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A recent survey of IT professionals, conducted by IT firm Ivanti has revealed access rights to digital resources are not always terminated promptly when employees change roles or leave the company. The latter is especially concerning as there is a high risk of data theft and sabotage of company systems by former employees. There have been many reported cases of former employees taking sensitive data to new employers and conducting malicious acts in cases of termination.
The survey was conducted online in the summer of 2019 on 400 individuals, 70% of whom were IT professionals. Questions were asked about setting up permissions for new employees, modifying access rights when roles change, and terminating access rights to company resources when employees are terminated, contracts end, or employees find alternative employment.
The respondents came from a broad range of industries including healthcare. 27% of respondents said they were required to comply with the Health Insurance Portability and Accountability Act (HIPAA), 25% were required to comply with the EU’s General Data Protection Regulation (GDPR), and 23% had to comply with the Sarbanes-Oxley Act (SOX)
While policies and procedures have been established to cover the entire process, the survey revealed issues onboarding new employees, modifying permissions, and terminating access rights.
85% of employees said they did not have access to all the resources they needed to complete their job duties when they first joined the company. Surveyed IT professionals confirmed that to be the case, with 38% saying it takes an average of 2-4 days to fully onboard new starters and 27% said it takes more than a week.
From a security and compliance perspective, modifying access rights to resources is of far greater importance but even though legislation such as HIPAA calls for prompt changes to be made to prevent unauthorized data access, access right changes are slow to be applied, if they are applied at all.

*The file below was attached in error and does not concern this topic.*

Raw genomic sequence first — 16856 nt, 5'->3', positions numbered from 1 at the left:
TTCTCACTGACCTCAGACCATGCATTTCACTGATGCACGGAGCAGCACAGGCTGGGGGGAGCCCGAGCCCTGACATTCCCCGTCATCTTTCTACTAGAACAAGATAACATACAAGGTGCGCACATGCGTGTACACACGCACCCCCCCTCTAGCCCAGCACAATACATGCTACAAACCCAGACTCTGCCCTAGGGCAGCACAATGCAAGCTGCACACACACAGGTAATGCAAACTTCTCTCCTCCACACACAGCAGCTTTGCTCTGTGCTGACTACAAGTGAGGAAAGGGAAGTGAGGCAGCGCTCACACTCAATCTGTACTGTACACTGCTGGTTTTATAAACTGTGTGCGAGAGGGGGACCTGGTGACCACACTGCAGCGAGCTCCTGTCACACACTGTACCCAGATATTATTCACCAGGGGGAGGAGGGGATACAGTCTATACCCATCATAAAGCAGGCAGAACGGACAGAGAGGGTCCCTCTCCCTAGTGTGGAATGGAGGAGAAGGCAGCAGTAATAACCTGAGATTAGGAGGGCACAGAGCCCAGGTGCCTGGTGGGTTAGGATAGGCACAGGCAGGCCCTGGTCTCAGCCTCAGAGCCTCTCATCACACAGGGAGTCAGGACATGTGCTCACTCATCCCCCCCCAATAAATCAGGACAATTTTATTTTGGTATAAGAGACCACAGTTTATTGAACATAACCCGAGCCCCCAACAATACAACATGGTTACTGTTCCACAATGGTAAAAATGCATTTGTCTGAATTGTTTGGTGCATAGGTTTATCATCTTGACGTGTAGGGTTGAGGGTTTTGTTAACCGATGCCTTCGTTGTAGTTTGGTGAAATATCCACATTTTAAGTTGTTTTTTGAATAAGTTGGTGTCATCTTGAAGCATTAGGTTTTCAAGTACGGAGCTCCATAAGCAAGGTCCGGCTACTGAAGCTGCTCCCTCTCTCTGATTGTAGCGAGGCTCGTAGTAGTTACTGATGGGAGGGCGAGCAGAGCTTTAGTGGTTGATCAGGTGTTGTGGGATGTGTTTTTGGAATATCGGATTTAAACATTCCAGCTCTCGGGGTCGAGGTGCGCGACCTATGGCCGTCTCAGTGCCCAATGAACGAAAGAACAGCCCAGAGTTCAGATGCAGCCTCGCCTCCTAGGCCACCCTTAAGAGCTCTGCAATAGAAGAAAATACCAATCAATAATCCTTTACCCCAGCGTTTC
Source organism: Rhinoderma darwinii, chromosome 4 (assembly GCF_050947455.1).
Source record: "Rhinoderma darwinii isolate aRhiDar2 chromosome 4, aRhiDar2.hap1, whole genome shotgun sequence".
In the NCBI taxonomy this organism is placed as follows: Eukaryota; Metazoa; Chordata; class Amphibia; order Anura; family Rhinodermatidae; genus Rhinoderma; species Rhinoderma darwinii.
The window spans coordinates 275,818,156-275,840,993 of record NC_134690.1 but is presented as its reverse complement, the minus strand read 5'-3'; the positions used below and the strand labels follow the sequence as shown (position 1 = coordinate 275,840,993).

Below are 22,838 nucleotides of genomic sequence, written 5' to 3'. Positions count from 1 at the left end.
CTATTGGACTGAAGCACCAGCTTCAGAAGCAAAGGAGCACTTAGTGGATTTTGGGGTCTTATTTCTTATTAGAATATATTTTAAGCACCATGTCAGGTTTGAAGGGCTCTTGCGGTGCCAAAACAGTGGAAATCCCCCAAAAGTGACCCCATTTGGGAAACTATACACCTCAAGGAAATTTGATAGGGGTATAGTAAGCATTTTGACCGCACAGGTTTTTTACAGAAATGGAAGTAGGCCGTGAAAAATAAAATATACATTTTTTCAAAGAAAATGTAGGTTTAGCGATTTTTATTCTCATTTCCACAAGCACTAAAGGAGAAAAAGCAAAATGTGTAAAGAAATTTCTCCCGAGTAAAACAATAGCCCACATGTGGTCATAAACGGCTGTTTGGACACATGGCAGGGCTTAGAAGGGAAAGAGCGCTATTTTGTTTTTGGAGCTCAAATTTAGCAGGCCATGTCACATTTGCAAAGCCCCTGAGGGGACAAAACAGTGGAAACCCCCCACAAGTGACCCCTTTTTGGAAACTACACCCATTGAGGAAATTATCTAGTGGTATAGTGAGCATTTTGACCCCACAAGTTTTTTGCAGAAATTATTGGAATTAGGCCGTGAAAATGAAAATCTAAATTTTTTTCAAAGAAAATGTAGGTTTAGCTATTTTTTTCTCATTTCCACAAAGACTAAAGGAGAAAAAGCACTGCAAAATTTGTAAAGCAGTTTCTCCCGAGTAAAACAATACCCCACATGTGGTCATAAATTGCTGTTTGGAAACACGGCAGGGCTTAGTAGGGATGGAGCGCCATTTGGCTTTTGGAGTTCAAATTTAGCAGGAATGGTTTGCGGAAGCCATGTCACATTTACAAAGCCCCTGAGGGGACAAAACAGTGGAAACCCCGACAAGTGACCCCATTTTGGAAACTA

Only 55% of respondents were confident that access to unnecessary resources was removed when an employee’s role in the organization changed. 26% of IT professionals said it typically takes over a week to fully deprovision employees when they leave the company and only half of surveyed IT professionals were confident that access to critical systems and data had been blocked for the most recent employee to leave the company. When asked if they knew someone who still had access to a former employer’s systems or data, 52% said yes.
The biggest perceived risks of failing to fully deprovision a former employee were sensitive data leakage (38%), cyberattacks through an unmanaged account (26%), and malicious data theft (24%).
When asked about the reasons for the onboarding, amending, and offboarding issues, the main issue was poorly defined processes, cited as a problem by 24% of surveyed IT professionals. 23% said there were issues with automation and 10% said it was due to a lack of resources. More than half of IT professionals (54%) had to make changes manually, 37% used some automation, and just 9% said processes were fully automated and were applied as soon as HR makes a change.
Unless job roles and permissions are well defined and procedures properly documented, issues will occur and without a high degree of automation, there are bound to be delays offboarding employees, even though the delays expose companies to considerable risk and potential fines for noncompliance.